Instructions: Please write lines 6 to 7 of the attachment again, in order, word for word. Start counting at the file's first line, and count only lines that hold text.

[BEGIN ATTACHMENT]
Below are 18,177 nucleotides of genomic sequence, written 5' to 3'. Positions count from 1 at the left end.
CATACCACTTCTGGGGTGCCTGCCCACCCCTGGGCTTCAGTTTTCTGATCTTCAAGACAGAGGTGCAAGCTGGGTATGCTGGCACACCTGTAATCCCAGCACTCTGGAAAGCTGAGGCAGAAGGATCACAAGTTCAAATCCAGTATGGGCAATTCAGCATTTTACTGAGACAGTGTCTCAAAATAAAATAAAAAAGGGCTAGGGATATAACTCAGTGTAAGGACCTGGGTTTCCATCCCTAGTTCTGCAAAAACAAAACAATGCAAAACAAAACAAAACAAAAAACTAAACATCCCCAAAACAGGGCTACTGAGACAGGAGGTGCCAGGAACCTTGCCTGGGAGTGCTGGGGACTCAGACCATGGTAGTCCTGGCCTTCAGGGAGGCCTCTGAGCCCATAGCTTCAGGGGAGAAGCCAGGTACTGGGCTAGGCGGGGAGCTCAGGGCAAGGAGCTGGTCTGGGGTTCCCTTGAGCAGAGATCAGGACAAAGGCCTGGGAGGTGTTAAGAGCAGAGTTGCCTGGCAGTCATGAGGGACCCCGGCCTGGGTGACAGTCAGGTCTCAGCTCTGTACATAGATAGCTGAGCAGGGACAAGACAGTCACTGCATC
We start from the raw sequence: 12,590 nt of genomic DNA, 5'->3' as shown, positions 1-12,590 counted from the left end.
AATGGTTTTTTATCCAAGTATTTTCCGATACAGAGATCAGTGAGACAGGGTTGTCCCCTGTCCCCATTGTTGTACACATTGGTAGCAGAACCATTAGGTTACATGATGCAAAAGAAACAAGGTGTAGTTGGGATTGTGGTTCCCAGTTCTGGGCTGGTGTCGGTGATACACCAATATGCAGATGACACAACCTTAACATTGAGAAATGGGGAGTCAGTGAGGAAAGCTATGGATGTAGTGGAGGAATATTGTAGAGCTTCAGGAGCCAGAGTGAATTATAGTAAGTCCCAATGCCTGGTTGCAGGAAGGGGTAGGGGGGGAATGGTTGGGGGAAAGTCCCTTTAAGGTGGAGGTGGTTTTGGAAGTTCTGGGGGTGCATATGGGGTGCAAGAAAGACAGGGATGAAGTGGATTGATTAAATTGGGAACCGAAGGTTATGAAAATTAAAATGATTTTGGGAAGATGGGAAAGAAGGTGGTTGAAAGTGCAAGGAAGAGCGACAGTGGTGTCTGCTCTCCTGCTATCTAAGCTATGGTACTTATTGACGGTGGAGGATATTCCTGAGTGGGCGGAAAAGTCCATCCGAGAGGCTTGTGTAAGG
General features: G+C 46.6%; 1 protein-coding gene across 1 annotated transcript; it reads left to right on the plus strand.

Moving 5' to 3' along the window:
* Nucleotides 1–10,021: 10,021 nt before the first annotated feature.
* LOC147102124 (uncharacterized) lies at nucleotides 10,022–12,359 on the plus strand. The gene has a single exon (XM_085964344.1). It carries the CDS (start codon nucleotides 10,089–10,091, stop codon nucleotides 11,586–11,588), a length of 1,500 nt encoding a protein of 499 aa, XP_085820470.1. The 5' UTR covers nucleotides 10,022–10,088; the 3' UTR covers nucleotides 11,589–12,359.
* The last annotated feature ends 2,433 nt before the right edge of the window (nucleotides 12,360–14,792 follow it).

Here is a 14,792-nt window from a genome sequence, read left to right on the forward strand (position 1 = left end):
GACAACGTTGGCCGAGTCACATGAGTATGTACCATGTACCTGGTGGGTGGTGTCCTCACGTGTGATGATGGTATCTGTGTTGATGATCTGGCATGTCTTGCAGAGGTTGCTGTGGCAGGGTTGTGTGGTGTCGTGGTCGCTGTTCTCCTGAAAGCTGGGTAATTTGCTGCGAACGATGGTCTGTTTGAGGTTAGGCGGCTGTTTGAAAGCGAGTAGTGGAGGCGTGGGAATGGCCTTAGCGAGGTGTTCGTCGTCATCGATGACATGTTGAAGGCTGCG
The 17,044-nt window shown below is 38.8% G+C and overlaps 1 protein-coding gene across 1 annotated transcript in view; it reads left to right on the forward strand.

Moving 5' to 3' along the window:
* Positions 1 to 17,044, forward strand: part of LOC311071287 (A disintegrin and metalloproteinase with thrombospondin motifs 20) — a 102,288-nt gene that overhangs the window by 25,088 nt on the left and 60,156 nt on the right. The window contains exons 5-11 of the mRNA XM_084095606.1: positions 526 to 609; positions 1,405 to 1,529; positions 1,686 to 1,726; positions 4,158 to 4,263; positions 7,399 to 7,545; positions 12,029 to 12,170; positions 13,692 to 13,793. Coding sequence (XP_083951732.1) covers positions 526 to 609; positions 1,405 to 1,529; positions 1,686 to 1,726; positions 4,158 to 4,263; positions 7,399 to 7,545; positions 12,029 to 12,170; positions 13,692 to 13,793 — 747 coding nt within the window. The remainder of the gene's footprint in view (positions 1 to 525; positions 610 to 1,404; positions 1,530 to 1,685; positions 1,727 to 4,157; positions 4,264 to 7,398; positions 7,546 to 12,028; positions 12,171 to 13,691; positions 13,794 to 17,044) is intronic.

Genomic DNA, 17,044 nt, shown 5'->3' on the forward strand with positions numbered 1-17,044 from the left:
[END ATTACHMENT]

Moving 5' to 3' along the window:
* Nucleotides 1–10,021: 10,021 nt before the first annotated feature.